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[Bug 15986] New: Specify exactly how and when ECMAScript arguments are evaluated

From: <bugzilla@jessica.w3.org>
Date: Tue, 14 Feb 2012 16:52:20 +0000
To: public-script-coord@w3.org
Message-ID: <bug-15986-3890@http.www.w3.org/Bugs/Public/>
https://www.w3.org/Bugs/Public/show_bug.cgi?id=15986

           Summary: Specify exactly how and when ECMAScript arguments are
                    evaluated
           Product: WebAppsWG
           Version: unspecified
          Platform: All
        OS/Version: All
            Status: NEW
          Severity: enhancement
          Priority: P2
         Component: WebIDL
        AssignedTo: cam@mcc.id.au
        ReportedBy: ayg@aryeh.name
         QAContact: member-webapi-cvs@w3.org
                CC: bzbarsky@mit.edu, mike@w3.org,
                    public-script-coord@w3.org


Consider the following:

data:text/html,<!doctype html>
<script>
var x = 'unchanged';
try {
document.createRange().setStart(window,
{ valueOf: function() {x = 'changed'; return 0;} } );
} catch (e) {}
document.documentElement.textContent = x;
</script>

It outputs "unchanged" in Firefox 13.0a1, and "changed" in IE10 Developer
Preview, Chrome 18 dev, and Opera Next 12.00 alpha.  This outputs "changed" in
all four browsers:

data:text/html,<!doctype html>
<script>
var x = 'unchanged';
try {
document.createRange().compareBoundaryPoints(
{ valueOf: function() {x = 'changed'; return 0;} },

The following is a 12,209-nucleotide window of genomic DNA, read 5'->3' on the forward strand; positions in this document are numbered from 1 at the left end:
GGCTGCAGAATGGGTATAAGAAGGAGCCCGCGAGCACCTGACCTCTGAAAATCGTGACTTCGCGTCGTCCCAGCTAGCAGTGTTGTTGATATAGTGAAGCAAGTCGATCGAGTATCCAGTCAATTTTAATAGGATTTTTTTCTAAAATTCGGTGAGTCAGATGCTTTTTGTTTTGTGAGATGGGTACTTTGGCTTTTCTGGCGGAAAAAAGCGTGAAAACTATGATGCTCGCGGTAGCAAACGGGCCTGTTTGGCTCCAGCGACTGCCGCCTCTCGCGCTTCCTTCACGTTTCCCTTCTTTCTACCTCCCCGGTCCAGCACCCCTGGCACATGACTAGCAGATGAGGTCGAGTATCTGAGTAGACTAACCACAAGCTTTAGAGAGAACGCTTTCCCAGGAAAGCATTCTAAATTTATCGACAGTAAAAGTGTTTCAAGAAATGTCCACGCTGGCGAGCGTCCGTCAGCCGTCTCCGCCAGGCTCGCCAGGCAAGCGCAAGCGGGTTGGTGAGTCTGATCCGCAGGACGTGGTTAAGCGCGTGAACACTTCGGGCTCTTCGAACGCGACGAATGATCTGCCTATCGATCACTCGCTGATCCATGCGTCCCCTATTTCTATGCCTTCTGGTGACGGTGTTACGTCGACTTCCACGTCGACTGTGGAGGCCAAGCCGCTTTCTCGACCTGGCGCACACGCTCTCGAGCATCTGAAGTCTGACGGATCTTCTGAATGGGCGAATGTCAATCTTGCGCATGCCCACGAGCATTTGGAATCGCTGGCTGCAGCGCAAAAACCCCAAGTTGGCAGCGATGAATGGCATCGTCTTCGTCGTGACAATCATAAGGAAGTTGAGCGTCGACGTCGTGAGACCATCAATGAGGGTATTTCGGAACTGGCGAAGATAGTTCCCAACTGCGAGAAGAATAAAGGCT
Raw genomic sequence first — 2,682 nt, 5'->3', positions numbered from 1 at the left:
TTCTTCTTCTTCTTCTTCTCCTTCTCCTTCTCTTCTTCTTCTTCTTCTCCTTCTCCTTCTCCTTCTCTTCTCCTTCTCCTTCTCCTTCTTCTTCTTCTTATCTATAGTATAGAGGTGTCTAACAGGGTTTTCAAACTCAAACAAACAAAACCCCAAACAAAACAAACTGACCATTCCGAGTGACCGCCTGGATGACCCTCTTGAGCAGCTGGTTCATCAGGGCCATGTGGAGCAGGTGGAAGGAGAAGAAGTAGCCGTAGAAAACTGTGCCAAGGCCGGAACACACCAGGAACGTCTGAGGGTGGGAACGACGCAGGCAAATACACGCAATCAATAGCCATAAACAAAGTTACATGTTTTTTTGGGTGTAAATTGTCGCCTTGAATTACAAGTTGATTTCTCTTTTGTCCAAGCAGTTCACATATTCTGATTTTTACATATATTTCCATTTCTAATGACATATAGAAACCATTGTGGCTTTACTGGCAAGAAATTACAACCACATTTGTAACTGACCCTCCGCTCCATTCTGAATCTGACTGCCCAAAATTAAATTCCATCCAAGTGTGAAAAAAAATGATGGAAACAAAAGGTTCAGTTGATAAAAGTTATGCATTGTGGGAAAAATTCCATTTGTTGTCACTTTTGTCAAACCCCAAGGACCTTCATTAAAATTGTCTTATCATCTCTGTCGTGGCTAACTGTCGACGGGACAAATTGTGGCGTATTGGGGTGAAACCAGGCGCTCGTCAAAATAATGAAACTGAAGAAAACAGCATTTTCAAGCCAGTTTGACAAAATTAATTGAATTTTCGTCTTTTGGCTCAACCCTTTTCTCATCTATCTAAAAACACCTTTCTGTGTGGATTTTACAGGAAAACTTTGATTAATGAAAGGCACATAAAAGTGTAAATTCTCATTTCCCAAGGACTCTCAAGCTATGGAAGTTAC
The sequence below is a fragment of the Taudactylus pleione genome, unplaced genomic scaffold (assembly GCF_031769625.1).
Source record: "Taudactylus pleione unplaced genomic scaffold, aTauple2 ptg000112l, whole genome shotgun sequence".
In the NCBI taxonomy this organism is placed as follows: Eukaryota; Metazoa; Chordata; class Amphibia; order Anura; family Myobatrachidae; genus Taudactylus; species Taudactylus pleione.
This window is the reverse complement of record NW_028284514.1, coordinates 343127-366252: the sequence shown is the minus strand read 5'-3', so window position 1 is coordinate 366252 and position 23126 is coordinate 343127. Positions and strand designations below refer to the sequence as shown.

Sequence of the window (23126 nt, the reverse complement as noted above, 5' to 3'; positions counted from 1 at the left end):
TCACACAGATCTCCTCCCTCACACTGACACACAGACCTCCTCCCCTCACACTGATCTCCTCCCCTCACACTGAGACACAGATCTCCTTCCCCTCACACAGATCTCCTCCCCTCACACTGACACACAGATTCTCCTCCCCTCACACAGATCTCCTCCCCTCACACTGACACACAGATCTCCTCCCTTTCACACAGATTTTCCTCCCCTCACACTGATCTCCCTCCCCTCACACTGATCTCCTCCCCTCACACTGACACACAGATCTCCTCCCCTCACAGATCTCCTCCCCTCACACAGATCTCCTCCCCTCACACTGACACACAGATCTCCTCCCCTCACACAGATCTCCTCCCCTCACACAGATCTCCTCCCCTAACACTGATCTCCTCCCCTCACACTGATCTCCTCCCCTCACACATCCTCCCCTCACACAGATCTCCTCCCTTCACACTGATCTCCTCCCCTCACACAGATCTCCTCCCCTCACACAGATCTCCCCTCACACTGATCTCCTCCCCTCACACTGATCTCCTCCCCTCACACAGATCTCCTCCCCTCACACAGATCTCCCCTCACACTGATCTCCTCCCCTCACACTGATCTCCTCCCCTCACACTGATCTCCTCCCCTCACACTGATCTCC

window);
} catch (e) {}
document.documentElement.textContent = x;
</script>

So it seems like Gecko evaluates the arguments one by one, and throws when it
hits the first bad argument.  Other browsers seem to evaluate all at once. 
Which is correct?

Also, with things like this that have side effects, it's important that the
number of evaluations is defined.  Given this:

data:text/html,<!doctype html>
<script>
var cnt = 0;
document.createRange().setStart(
document.head,
{ valueOf: function() {cnt++; return 1;} });
document.documentElement.textContent = cnt;
</script>

Chrome outputs "2", and the other three output "1".  Presumably we want "1".

The spec should say exactly how all this works.  I'm not sure what the right
answer is, actually.  We need to evaluate the arguments before we can run the
overload resolution algorithm, but to evaluate the arguments we want to know
what types we're trying to evaluate them as, right?

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Received on Tuesday, 14 February 2012 16:52:26 UTC

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